Last Call Review of draft-ietf-forces-lfb-subsidiary-management-01

Request Review of draft-ietf-forces-lfb-subsidiary-management
Requested rev. no specific revision (document currently at 02)
Type Last Call Review
Team Ops Directorate (opsdir)
Deadline 2015-08-28
Requested 2015-08-03
Draft last updated 2015-09-01
Completed reviews Secdir Last Call review of -01 by Alexey Melnikov (diff)
Opsdir Last Call review of -01 by Jürgen Schönwälder (diff)
Opsdir Telechat review of -02 by Jürgen Schönwälder
Assignment Reviewer Jürgen Schönwälder
State Completed
Review review-ietf-forces-lfb-subsidiary-management-01-opsdir-lc-schoenwaelder-2015-09-01
Reviewed rev. 01 (document currently at 02)
Review result Not Ready
Review completed: 2015-09-01



I have reviewed draft-ietf-forces-lfb-subsidiary-management-01 as part
of the Operational directorate's ongoing effort to review all IETF
documents being processed by the IESG.  These comments were written
with the intent of improving the operational aspects of the IETF
drafts. Comments that are not addressed in last call may be included
in AD reviews during the IESG review.  Document editors and WG chairs
should treat these comments just like any other last call comments.

I believe the document is 'Not Ready' for publication.

Disclaimer: I am not a FORCES expert and hence I am not aware of all
the related work and terminology (and time constraints prevent me from
reading all the relevant RFCs). So there is a reasonable chance that I
am simply missing too much background. But then I also think that it
is desirable that RFCs explain the problem being addressed in such a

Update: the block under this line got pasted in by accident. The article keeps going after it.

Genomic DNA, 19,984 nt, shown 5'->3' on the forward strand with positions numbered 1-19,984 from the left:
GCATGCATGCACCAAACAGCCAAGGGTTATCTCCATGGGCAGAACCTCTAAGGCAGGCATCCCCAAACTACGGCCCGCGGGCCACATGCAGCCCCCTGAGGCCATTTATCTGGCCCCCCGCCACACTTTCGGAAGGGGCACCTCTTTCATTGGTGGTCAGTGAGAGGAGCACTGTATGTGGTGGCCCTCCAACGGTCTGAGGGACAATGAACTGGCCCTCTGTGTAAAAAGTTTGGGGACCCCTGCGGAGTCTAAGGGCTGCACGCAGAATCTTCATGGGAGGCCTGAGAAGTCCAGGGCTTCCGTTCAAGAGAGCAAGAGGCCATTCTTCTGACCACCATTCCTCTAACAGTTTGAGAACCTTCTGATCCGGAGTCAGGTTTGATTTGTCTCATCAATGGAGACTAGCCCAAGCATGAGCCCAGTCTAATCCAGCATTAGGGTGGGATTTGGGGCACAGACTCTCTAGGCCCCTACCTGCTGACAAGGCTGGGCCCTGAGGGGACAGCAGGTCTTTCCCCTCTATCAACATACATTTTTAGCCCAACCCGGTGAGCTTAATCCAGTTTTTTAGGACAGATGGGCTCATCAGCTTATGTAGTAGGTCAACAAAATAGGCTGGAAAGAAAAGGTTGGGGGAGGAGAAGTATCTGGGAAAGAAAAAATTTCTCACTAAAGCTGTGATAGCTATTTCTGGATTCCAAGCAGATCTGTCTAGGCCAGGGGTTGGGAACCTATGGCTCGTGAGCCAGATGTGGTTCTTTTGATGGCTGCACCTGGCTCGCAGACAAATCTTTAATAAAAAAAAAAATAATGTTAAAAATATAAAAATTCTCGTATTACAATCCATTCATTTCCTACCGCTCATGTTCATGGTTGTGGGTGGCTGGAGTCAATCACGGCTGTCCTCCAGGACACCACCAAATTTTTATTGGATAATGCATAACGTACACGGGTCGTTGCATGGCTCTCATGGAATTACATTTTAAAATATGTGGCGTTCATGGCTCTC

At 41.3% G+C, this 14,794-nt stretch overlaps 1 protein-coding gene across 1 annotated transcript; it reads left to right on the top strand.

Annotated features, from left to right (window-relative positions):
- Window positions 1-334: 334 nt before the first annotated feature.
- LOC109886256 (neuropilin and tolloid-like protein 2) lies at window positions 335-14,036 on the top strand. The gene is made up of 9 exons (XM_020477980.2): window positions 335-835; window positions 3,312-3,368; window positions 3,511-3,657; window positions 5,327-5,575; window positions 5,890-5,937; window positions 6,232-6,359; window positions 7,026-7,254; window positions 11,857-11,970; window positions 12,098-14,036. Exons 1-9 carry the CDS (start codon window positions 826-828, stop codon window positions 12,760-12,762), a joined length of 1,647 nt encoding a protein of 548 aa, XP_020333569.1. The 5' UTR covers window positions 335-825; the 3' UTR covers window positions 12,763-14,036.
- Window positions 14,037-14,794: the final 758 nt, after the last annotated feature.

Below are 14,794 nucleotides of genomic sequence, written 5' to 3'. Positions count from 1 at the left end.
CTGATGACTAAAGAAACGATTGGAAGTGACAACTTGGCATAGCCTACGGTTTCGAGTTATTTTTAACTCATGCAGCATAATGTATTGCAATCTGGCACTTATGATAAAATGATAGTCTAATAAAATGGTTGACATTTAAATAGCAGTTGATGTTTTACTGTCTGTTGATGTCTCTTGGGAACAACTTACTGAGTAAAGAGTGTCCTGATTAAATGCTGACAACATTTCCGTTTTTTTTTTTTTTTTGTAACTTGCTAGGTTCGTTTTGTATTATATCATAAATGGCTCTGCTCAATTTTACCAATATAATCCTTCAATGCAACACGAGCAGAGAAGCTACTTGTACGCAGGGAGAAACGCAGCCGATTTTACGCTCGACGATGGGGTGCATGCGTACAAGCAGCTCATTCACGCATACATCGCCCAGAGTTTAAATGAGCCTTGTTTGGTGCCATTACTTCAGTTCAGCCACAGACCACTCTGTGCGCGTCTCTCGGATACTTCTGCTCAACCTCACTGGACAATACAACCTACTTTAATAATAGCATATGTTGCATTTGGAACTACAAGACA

way that other computer networking people can understand which problem
is being addressed.

- What is Fr in Figure 1? This is not expanded anywhere. I also do not
  understand how Figure 1 helps to explain where the 'SM LFB control'
  happens. Is the Control Application talking Ff to the FEs? This is
  how I read the text but this is not what I see in Figure 1. Since I
  have trouble to understand section 1, my understanding of the rest
  of the document may be misguided - so I apologize if this is the

- It would help a lot if there would be a more concrete example. It
  remains unclear to me what a 'Control Application' (located in a
  ForCES Network Element) is, an illustrative example would help me a
  lot to better understand the problem being addressed by the
  document. The use cases discussed in section 2 do not help me to
  understand things. I note that text in section 2 talks about 'CE
  management application' or a "CE system manager' - are these all
  'Control Applications' in the sense of Figure 1? And are they really
  restricted to a single ForCES element as indicated by Figure 1?

- Section 3 talks about 'SM class' - where is that class defined? Is
  that a synonym for something called differently in the rest of the

- The document talks about 'config' or 'configuration' and I wonder
  what the authors really mean with this term or how it is scoped.  I
  am aware that these terms are used in various different meanings in
  different parts of the IETF. I guess the authors have a much more
  narrow scope in mind than for example people in the OPS area working
  on NETCONF technology. At least this is what I infer from this

    Experience has shown that a generic attribute name-value pair is
    useful for describing config information.

  If the scope is not narrow, then I might question the above
  statement.  Perhaps it helps if the term 'configuration' is more
  clearly defined.  Since there are no examples for attributes, it
  remains unclear what the authors really had in mind.


- s/be be/be/

Juergen Schoenwaelder           Jacobs University Bremen gGmbH
Phone: +49 421 200 3587         Campus Ring 1 | 28759 Bremen | Germany
Fax:   +49 421 200 3103         <